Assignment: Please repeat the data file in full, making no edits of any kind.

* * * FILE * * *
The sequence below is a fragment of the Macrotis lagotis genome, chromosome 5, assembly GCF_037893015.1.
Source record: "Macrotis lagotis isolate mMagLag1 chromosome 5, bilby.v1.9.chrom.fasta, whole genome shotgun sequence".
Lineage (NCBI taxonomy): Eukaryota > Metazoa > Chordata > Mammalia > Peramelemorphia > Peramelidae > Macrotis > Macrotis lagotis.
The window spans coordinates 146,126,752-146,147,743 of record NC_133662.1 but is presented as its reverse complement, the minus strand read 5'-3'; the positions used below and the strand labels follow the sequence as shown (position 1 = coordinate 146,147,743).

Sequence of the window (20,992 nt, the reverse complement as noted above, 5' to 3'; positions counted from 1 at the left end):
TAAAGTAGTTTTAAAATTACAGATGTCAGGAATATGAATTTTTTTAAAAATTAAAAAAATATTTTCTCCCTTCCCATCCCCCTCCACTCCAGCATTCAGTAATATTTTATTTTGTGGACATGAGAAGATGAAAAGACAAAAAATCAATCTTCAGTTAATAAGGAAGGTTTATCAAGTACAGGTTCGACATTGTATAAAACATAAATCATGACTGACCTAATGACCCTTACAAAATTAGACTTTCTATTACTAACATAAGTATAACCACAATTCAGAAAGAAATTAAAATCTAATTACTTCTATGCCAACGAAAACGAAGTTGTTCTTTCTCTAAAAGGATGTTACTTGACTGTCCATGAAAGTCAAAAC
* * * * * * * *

The sequence below is a fragment of the Macrotis lagotis genome, chromosome 5, assembly GCF_037893015.1.
Source record: "Macrotis lagotis isolate mMagLag1 chromosome 5, bilby.v1.9.chrom.fasta, whole genome shotgun sequence".
Lineage (NCBI taxonomy): Eukaryota > Metazoa > Chordata > Mammalia > Peramelemorphia > Peramelidae > Macrotis > Macrotis lagotis.
The window spans coordinates 146,126,752-146,147,743 of record NC_133662.1 but is presented as its reverse complement, the minus strand read 5'-3'; the positions used below and the strand labels follow the sequence as shown (position 1 = coordinate 146,147,743).

Sequence of the window (20,992 nt, the reverse complement as noted above, 5' to 3'; positions counted from 1 at the left end):
TAAAGTAGTTTTAAAATTACAGATGTCAGGAATATGAATTTTTTTAAAAATTAAAAAAATATTTTCTCCCTTCCCATCCCCCTCCACTCCAGCATTCAGTAATATTTTATTTTGTGGACATGAGAAGATGAAAAGACAAAAAATCAATCTTCAGTTAATAAGGAAGGTTTATCAAGTACAGGTTCGACATTGTATAAAACATAAATCATGACTGACCTAATGACCCTTACAAAATTAGACTTTCTATTACTAACATAAGTATAACCACAATTCAGAAAGAAATTAAAATCTAATTACTTCTATGCCAACGAAAACGAAGTTGTTCTTTCTCTAAAAGGATGTTACTTGACTGTCCATGAAAGTCAAAAC